US 6958164 B2
Methods of prophylaxis or treatment of a disease state initiated by or characterized by platelet aggregation, that employ a fruit extract or active fraction thereof, are disclosed. In one embodiment, the fruit extract or active fraction thereof, is obtained from the fruit of plants of the families Solanaceae, Rutaceae, Cucurbitaceae, Rosaceae, Musaceae, Anacardiaceae, Bromeliaceae, Vitaceae, Arecaceae, Ericaceae and Lauraceae. Pharmaceutical compositions comprising a fruit extract or active fraction thereof having platelet aggregation inhibitory activity are also disclosed.
1. A method for the prophylaxis treatment of a condition or disorder mediated by platelet aggregation, the method comprising administering to a patient in need of such treatment, a therapeutically effective amount of a fruit extract having platelet aggregation inhibiting activity, the fruit extract being a water soluble extract of tomato; wherein the extract contains an active fraction having active components that are capable of passing through an ultrafiltration filter having a molecular weight cut-off of 1000, the active fraction containing one or more nucleosides having platelet aggregation inhibiting activity; and wherein the extract has been prepared by a process comprising the steps of homogenizing the flesh of a tomato to form a homogenate and removing solids therefrom to give an aqueous extract.
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This application is a continuation of U.S. patent application Ser. No. 09/695,739 which was filed Oct. 24, 2000 now abandoned as a continuation of International Application PCT/GB99/01389 which was filed Apr. 23, 1999 and claims priority from GB Patent Application GB 9808796.8 filed Apr. 24, 1998. The entire content of the earlier applications is incorporated herein by reference.
This invention relates to antithrombotic agents and more particularly to compositions prepared from fruit extracts.
It is known that a high consumption of fruits and vegetables is an important preventative measure by which the risk of cardiovascular diseases and certain nutritionally linked cancers, including stomach, colon, breast and prostrate cancer can be reduced. One factor involved in the initiation and development of both cardiovascular diseases and cancers is the occurrence of abnormal oxidative processes leading to the generation of hydroxy and peroxy free radicals or compounds. In part, the beneficial effect of eating fruits and vegetables is explained by the antioxidants contained therein which inhibit oxidative reactions. Specific antioxidants known to account for the inhibition include vitamin C, vitamin E and carotenoids including alpha and beta carotenoids, lycopene, lutein, zeanthin, crytoxanthin and xanthophyllis.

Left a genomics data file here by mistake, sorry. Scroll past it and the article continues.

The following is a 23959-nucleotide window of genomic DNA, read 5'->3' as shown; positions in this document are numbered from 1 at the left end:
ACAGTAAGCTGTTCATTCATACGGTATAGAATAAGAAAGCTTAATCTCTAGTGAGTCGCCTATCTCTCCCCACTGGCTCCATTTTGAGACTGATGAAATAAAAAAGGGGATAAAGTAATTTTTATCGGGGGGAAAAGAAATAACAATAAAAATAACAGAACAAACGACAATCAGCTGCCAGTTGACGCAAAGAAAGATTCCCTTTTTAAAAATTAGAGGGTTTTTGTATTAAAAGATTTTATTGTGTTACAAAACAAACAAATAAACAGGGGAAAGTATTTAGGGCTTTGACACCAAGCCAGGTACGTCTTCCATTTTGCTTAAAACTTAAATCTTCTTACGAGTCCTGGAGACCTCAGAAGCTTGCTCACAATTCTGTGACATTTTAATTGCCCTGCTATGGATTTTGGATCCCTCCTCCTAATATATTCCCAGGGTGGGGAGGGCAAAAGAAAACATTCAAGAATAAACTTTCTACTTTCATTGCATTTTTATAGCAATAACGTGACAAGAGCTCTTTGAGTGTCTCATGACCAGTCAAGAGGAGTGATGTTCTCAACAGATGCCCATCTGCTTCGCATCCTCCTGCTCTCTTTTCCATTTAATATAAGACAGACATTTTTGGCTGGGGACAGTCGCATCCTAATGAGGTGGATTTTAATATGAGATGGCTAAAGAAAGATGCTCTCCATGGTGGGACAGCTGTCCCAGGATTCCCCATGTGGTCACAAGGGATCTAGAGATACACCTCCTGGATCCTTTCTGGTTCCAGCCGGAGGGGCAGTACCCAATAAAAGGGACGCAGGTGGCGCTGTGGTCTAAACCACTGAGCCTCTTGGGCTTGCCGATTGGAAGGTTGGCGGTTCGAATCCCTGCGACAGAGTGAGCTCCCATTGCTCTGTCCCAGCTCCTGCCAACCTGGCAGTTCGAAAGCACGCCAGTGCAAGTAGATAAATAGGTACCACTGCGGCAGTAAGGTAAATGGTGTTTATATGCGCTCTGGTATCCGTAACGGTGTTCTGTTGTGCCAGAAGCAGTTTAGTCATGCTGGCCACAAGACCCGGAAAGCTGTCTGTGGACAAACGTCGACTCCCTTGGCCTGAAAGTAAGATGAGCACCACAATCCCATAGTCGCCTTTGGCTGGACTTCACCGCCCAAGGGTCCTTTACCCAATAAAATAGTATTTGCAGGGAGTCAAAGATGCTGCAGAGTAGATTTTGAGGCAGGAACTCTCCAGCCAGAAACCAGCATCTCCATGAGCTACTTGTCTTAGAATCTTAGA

Considerable effort has been expended in identifying nutritional compounds derived from tomato which have a role in the prevention of heart disease and some cancers. Such compounds are disclosed in Abushita et al., Food Chemistry, 60:207-12 (1997), wherein a carotenoid extract of tomato was fractionated and the major components identified as lycopene, beta-carotene and lutein.
Studies on tomato have focused on the role of carotenoids, in particular lycopene, in the antioxidant defense against the oxidation of low-density lipoprotein (LDL). Oshima et al., J. Agricultural and Food Chemistry, 44:2306-2309 (1996), disclosed that lycopene supplemental LDL accumulates hydroperoxides more slowly than non-supplemented LDL when challenged by singlet oxygen, thereby providing evidence to support the theory that antioxidants have a hydroxyl/peroxyl radical trapping potential. Furthermore, in Fuhrman et al., Nutrition Metabolism and Cardiovascular Diseases, 1997, 7(6), 433-443, it is disclosed that dietary supplemented lycopene significantly reduced the levels of human LDL oxidation.
In Weisburger, Proceedings for the Society for Experimental Biology and Medicine, 1998, 218(2), 140-143 it is reported that optimal absorption of carotenoids, being typically lipid-soluble chemicals, is improved in the presence of a small amount of dietary oil or fat. Research in the field of nutrition and health has shown that monosaturated oils such as olive oil are most desirable, since such oils do not increase the risk of atherosclerosis, coronary heart disease or nutritionally linked cancers.
The applicants have found that extracts from many fruits exhibit an ability to inhibit platelet aggregation. The results obtained to date suggest that compositions containing extracts from these fruits may therefore be of use in preventing coronary disease, for example myocardial infarctions and stroke and in preventing further thrombo-embolic events in patients who have suffered myocardial infarction, stroke or unstable angina. In addition, such compositions may be of use in preventing restenosis following angioplasty and bypass procedures. Moreover, compositions comprising fruit extracts may be of use in the treatment of coronary disease resulting from thrombo-embolic disorders such as myocardial infarction in conjunction with thrombolytic therapy.
Results obtained to date indicate that the compounds responsible for the anti-platelet-aggregation activity are water soluble compounds having a very different structure to the lipid soluble compounds such as lycopene identified in the papers referred to above.